How Long Does the Cosmos Flowering Season Last?

How Long Does the Cosmos Flowering Season Last?

The cosmos flowering season lasts for several months, running from early summer until the first frosts arrive in the fall. The season usually lasts from June to October, although this will depend on your local climate. Cosmos grow as annuals in USDA Zones 2 to 11 and are fairly drought-tolerant.

To maximize the cosmos flowering season, it’s good practice to deadhead any spent or wilting flowers as quickly as possible. This encourages your cosmos to concentrate its energy on unopened flower buds, resulting in successive flowers.


Factors That Influence the Cosmos Flower Season

Factors That Influence the Cosmos Flower Season

Climate

Cosmos flowers have low-maintenance requirements, which makes them easy to grow. That said, some climate conditions can affect the cosmos flowering season.

Although cosmos are drought-tolerant, they will struggle in extended periods of hot or dry weather. This could delay flowering or result in shorter blooming periods. Water your cosmos more frequently during hot weather to promote good flowering.

Cosmos do not like cold and will start to die as soon as the first frost arrives in the fall. Early frosts can cause the flowering season to end prematurely in colder parts of their range.

Growing Conditions

Although cosmos are relatively easy to grow, they do have some vital care requirements. Cosmos like warm, sunny conditions and prefer loose, well-draining soils that lack nutrients. Cosmos also need 6 to 8 hours of full sun during the day.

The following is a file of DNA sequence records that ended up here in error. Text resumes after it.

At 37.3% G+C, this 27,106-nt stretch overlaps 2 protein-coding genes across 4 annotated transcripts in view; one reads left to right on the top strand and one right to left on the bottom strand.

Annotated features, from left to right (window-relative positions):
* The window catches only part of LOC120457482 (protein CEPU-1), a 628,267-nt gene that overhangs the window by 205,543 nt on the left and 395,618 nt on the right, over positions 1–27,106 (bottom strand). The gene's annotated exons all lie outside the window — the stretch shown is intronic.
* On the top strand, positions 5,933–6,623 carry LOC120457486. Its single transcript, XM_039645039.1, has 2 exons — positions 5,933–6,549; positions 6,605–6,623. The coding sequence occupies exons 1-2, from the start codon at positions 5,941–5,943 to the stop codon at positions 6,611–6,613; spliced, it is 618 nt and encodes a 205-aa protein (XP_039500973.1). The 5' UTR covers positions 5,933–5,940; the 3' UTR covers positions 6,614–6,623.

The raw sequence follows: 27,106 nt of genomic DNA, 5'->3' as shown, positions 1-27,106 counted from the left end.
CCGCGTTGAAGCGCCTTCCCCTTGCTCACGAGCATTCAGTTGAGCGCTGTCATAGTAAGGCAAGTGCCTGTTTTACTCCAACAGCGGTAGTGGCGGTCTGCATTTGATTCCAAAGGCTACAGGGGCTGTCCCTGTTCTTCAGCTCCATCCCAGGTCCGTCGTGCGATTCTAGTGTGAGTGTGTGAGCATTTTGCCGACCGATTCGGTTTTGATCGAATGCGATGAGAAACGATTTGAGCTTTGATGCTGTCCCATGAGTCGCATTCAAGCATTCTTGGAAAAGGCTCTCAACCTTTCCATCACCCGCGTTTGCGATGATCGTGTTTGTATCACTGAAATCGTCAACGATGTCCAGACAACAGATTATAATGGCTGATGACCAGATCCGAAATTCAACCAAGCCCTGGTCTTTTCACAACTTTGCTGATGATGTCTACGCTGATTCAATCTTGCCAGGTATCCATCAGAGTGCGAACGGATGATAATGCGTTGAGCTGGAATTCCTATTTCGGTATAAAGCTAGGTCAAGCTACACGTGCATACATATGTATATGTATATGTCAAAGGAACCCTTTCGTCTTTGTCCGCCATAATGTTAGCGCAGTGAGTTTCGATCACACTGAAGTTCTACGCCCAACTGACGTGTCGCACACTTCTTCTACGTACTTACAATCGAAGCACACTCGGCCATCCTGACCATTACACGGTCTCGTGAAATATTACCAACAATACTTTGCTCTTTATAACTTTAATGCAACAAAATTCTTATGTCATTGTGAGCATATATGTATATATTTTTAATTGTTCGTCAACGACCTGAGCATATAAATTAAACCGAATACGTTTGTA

Cosmos prefer their soil to be slightly moist to almost dry. Cosmos hate waterlogged soil and will develop several problems if they get too much water. Cosmos should be watered once a week if there hasn’t been any rain.

Cosmos flowers can also struggle if the soil is too fertile or receives too much fertilizer. If a cosmos gets too many nutrients, it will focus on producing foliage rather than flowers. Grow cosmos in sandy or chalky soils, and don’t fertilize unless the plant grows in a container. 

If you do need to fertilize, apply a high-phosphorus fertilizer like bone meal once every month or so.

Cosmos can also be affected by a few common pests and diseases, which need to be monitored throughout the season.

Planting Time

If cosmos seeds are sown too soon or too late, it can affect the flowering season. Cosmos seeds can be started indoors from March to April. This helps maximize the flowering season. Cosmos can also be sown directly into the soil in May as long as the last frost has passed.

Cosmos seedlings should emerge after 7 to 10 days. The soil needs to be kept moist until the seedlings appear. Once the seedlings have two pairs of leaves, they can be transplanted into pots before being planted outside in May. This gives your cosmos the best start, helping them flower for as long as possible.